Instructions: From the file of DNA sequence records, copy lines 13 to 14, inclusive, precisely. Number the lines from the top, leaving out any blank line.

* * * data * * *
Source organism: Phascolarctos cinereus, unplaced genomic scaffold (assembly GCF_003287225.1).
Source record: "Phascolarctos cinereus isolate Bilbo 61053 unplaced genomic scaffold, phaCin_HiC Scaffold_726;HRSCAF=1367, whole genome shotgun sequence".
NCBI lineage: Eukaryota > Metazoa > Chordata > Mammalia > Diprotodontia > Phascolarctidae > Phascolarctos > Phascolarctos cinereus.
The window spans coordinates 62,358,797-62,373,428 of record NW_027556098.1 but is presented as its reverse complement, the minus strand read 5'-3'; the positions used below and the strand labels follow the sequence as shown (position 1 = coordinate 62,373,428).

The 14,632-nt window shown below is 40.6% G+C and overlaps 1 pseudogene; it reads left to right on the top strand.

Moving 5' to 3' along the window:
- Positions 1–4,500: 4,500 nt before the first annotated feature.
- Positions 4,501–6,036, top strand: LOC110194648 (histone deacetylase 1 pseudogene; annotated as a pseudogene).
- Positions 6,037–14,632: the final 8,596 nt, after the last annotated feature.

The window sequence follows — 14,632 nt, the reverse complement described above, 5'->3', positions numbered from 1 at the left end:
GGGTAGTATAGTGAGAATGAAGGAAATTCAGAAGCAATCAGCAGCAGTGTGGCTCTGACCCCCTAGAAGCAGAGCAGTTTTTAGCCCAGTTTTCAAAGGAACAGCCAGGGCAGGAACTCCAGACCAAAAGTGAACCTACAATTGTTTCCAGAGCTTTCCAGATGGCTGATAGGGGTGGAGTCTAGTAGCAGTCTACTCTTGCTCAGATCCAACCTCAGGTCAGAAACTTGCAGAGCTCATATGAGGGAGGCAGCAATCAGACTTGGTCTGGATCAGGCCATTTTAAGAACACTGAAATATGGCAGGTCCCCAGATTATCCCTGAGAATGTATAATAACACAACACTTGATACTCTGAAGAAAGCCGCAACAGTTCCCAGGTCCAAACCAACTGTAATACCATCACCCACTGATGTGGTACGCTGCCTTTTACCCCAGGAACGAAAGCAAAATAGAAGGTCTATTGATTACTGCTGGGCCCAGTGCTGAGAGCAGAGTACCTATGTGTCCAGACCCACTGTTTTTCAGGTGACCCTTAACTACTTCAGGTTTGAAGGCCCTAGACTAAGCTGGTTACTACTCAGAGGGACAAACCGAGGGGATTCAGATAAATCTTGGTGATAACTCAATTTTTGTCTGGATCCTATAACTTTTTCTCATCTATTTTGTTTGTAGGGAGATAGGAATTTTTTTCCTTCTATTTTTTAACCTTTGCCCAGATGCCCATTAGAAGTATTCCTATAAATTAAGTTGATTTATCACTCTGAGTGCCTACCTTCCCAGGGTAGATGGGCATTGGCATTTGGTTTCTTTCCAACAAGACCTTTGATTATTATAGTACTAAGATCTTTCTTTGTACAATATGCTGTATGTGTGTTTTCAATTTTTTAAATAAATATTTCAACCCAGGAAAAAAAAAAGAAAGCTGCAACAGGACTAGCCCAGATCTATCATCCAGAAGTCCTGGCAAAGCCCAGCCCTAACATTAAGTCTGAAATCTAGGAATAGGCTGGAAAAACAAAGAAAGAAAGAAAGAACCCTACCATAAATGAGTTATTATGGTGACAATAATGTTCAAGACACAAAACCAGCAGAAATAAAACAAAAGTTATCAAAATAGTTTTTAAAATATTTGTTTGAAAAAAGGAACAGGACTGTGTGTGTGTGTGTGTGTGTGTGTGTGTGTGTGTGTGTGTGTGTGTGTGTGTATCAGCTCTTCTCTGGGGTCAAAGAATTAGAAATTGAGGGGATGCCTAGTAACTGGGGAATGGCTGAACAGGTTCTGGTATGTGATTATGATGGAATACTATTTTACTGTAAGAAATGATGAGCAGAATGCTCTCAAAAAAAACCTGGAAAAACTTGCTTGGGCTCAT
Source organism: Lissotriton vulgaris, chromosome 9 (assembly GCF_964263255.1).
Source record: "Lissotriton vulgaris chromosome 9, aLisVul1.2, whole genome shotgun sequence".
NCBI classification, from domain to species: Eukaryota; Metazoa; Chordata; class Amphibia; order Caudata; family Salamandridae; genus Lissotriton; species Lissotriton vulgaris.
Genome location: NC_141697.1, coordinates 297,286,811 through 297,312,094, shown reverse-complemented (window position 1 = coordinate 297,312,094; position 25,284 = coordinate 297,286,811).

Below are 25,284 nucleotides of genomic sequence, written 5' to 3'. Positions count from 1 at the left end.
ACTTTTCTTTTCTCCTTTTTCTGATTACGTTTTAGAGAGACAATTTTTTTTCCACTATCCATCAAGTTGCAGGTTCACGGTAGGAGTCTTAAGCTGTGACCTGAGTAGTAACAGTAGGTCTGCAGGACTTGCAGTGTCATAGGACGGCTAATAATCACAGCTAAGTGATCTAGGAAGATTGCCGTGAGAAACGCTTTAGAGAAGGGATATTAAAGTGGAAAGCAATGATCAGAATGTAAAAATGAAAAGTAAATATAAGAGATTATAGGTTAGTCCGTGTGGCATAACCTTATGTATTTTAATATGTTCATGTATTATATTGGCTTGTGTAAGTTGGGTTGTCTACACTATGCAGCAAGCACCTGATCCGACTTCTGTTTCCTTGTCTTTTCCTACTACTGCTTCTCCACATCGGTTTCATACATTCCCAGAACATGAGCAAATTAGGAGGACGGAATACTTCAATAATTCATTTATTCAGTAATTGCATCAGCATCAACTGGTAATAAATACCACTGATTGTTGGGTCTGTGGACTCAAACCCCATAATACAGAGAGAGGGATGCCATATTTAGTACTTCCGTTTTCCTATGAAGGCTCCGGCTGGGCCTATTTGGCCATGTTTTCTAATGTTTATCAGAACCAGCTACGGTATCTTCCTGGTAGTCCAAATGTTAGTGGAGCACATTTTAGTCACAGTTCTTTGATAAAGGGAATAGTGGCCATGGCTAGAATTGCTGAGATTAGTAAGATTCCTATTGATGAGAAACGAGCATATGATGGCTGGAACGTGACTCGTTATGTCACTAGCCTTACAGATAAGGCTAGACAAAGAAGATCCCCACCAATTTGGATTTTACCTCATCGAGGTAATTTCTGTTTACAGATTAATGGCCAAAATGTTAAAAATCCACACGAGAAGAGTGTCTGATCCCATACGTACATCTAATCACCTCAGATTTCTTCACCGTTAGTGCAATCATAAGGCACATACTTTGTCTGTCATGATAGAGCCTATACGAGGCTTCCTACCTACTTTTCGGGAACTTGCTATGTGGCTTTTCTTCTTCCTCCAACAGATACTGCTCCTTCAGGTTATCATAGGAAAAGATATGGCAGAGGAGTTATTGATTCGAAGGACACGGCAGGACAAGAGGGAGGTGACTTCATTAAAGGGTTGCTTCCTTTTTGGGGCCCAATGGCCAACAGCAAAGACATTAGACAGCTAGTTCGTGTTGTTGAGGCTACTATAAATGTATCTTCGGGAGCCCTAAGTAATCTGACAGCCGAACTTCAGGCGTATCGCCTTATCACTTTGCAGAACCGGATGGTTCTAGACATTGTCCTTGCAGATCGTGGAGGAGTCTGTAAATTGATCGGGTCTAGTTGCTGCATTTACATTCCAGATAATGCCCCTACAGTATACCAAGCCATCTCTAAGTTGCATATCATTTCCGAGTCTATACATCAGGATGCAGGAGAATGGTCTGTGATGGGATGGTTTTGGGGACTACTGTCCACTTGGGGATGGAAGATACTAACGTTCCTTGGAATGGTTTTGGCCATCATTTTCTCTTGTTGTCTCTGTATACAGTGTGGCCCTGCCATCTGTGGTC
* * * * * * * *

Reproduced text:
Source record: "Lissotriton vulgaris chromosome 9, aLisVul1.2, whole genome shotgun sequence".
NCBI classification, from domain to species: Eukaryota; Metazoa; Chordata; class Amphibia; order Caudata; family Salamandridae; genus Lissotriton; species Lissotriton vulgaris.